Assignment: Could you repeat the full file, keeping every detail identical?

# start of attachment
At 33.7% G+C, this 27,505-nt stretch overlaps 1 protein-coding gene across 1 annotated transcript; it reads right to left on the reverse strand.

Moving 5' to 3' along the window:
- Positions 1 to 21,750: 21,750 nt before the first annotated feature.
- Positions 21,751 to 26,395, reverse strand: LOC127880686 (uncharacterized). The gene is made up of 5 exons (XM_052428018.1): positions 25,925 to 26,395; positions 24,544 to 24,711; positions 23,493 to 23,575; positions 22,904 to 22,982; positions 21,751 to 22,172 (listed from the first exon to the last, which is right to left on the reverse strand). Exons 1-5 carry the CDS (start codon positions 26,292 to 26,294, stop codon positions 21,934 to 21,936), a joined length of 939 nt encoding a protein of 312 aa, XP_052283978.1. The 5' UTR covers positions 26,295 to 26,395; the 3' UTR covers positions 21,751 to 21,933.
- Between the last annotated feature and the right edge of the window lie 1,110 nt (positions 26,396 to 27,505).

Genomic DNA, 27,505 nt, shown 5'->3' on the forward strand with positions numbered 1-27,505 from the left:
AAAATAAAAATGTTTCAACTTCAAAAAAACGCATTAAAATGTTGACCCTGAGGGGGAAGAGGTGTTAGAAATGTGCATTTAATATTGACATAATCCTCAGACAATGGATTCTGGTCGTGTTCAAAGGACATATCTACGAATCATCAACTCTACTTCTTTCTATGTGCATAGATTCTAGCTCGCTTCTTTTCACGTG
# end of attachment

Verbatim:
At 33.7% G+C, this 27,505-nt stretch overlaps 1 protein-coding gene across 1 annotated transcript; it reads right to left on the reverse strand.

Moving 5' to 3' along the window:
- Positions 1 to 21,750: 21,750 nt before the first annotated feature.
- Positions 21,751 to 26,395, reverse strand: LOC127880686 (uncharacterized). The gene is made up of 5 exons (XM_052428018.1): positions 25,925 to 26,395; positions 24,544 to 24,711; positions 23,493 to 23,575; positions 22,904 to 22,982; positions 21,751 to 22,172 (listed from the first exon to the last, which is right to left on the reverse strand). Exons 1-5 carry the CDS (start codon positions 26,292 to 26,294, stop codon positions 21,934 to 21,936), a joined length of 939 nt encoding a protein of 312 aa, XP_052283978.1. The 5' UTR covers positions 26,295 to 26,395; the 3' UTR covers positions 21,751 to 21,933.
- Between the last annotated feature and the right edge of the window lie 1,110 nt (positions 26,396 to 27,505).

Genomic DNA, 27,505 nt, shown 5'->3' on the forward strand with positions numbered 1-27,505 from the left:
AAAATAAAAATGTTTCAACTTCAAAAAAACGCATTAAAATGTTGACCCTGAGGGGGAAGAGGTGTTAGAAATGTGCATTTAATATTGACATAATCCTCAGACAATGGATTCTGGTCGTGTTCAAAGGACATATCTACGAATCATCAACTCTACTTCTTTCTATGTGCATAGATTCTAGCTCGCTTCTTTTCACGTG